Another housing index confirms that housing affordability suffered in the second quarter, as home prices in many markets were on the rise.
Check out NAR’s latest Housing Affordability Index
Sixty-three percent of new and existing homes sold between the beginning of April and end of June were affordable to families earning the median income of $65,800 – down from nearly 67 percent in the first quarter, according to the National Association of Home Builders/Wells Fargo Housing Opportunity Index.
The national median home price rose from $210,000 in the first quarter to $230,000 in the second quarter, according to the index.
“Home price appreciation in many markets across the nation are a sign that the housing recovery continues to move forward,” said NAHB chairman. “At the same time, the cost of building a home is rising due to higher costs for buildable lots and skilled labor.”
The National Association of REALTORS® reported earlier this week that rising home prices are proving particularly problematic for renters.
“With home prices and rents continuing to rise and wages showing only modest growth, declining affordability remains a hurdle for renters considering homeownership — especially in higher-priced markets,” says Lawrence Yun, NAR’s chief economist.
According to NAHB’s index, the nation’s most affordable major housing market in the second quarter was Youngstown-Warren-Boardman, Ohio-Pa., where nearly 91 percent of all new and existing homes sold in the quarter were affordable to families earning the area’s median income of $53,700. Other affordable major cities that topped the list included Syracuse, N.Y., Indianapolis-Carmel, Ind.; Scranton-Wilkes-Barre, Pa.; and Cincinnati-Middletown, Ohio-Ky.-Ind.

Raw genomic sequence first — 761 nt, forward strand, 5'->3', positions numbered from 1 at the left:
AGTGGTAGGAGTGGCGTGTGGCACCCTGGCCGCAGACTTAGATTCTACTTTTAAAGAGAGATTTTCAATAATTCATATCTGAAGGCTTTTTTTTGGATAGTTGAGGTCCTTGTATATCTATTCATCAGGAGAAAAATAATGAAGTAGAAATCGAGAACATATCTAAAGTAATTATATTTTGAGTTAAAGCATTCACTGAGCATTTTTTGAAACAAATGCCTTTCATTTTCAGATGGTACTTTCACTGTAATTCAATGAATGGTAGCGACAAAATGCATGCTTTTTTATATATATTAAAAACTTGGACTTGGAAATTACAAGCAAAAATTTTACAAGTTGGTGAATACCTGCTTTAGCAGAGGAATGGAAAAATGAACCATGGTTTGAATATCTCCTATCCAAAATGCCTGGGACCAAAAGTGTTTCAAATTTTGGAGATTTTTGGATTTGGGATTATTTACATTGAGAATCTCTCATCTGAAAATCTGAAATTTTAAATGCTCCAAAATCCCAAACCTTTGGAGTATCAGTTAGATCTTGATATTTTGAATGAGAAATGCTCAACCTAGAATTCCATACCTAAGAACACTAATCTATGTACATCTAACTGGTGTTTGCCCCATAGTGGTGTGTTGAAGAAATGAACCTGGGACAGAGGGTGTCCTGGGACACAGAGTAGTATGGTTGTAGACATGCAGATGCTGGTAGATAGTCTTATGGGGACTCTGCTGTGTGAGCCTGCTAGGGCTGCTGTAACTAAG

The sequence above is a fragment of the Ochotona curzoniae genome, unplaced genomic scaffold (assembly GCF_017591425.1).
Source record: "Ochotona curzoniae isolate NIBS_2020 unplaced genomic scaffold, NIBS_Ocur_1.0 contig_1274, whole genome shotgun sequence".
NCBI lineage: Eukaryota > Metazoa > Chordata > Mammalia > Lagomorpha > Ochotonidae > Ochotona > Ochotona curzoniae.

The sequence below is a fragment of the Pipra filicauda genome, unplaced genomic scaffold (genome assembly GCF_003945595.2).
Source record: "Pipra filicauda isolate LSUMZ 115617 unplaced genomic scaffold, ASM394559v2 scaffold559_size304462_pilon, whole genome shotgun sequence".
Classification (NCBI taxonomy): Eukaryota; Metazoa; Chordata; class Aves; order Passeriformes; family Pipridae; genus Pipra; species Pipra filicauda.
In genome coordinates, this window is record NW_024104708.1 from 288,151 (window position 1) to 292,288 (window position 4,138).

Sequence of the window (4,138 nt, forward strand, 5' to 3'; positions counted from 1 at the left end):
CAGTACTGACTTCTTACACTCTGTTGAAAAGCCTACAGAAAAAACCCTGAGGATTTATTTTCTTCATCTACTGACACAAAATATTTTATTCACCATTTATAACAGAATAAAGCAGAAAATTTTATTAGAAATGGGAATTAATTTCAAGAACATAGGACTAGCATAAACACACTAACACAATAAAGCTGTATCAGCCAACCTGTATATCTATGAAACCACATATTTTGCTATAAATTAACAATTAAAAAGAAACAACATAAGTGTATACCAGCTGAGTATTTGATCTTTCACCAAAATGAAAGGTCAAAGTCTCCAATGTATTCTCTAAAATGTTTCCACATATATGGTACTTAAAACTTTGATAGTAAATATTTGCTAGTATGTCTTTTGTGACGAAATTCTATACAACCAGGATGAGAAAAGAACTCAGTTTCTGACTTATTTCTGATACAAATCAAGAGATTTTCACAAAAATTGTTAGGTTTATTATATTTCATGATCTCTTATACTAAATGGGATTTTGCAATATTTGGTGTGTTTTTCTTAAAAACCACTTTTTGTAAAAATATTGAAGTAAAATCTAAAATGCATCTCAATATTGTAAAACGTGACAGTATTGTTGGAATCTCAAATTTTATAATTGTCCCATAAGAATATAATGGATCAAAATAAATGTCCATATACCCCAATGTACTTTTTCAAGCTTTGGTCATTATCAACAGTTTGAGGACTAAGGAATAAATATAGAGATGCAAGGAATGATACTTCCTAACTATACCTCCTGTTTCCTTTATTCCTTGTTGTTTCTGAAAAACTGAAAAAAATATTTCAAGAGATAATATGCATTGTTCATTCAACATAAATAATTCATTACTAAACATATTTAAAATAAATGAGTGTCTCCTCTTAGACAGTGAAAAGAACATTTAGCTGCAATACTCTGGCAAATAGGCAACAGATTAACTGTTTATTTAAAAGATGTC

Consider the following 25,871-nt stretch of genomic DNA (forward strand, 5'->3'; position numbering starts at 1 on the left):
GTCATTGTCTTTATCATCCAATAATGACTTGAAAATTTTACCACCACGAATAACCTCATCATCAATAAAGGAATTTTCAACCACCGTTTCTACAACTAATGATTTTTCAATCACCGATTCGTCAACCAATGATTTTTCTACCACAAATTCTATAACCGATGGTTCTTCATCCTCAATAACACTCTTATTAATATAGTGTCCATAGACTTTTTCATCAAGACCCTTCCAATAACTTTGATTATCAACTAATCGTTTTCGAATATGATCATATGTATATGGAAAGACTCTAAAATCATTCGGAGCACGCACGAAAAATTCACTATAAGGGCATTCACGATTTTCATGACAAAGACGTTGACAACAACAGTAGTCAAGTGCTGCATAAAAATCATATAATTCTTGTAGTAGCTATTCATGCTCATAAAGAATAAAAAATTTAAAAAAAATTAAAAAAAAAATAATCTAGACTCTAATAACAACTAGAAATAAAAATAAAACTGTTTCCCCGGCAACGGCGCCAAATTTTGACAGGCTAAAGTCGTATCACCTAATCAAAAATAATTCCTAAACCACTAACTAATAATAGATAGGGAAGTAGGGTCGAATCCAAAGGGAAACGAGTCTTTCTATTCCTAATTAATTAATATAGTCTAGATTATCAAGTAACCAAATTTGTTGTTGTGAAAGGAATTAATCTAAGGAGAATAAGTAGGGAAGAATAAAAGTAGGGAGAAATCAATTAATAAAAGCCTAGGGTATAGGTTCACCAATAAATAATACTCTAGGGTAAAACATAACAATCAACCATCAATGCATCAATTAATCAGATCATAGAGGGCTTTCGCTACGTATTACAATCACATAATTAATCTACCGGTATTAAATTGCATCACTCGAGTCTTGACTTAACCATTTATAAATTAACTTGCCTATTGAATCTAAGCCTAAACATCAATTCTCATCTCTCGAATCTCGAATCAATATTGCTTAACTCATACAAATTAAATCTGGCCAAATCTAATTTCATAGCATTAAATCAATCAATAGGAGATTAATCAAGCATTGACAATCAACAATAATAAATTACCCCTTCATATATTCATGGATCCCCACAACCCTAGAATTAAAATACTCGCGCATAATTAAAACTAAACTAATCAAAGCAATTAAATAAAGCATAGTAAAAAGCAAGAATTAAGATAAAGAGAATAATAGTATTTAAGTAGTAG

Kokomo, Ind., topped the list of the most affordable small housing markets, where nearly 96 percent of homes sold during the second quarter were affordable to families earning the area’s median income of $55,200. Other smaller markets topping the list included Davenport-Moline-Rock Island, Iowa-Ill.; Lima, Ohio; Elmira, N.Y.; and Cumberland, Md.-W.Va.
Meanwhile, the market that was the least affordable in the second quarter was San Francisco-San Mateo-Redwood City, Calif., where just 11 percent of homes sold were affordable to families earning the area’s median income of $103,400. Other major metros that were found to be the least affordable included Los Angeles-Long Beach-Glendale, Calif.; Santa Ana-Anaheim-Irvine, Calif.; San Jose-Sunnyvale-Santa Clara, Calif.; and New York-White Plains-Wayne, N.Y.-N.J.
Among smaller markets, the five least affordable cities were Santa Cruz-Watsonville, Calif., where 18.2 percent of all new and existing homes sold were affordable to families earning the area’s median income of $87,000, followed by Napa, Salinas, San Luis Obispo-Paso Robles and Santa Barbara-Santa Maria-Goleta.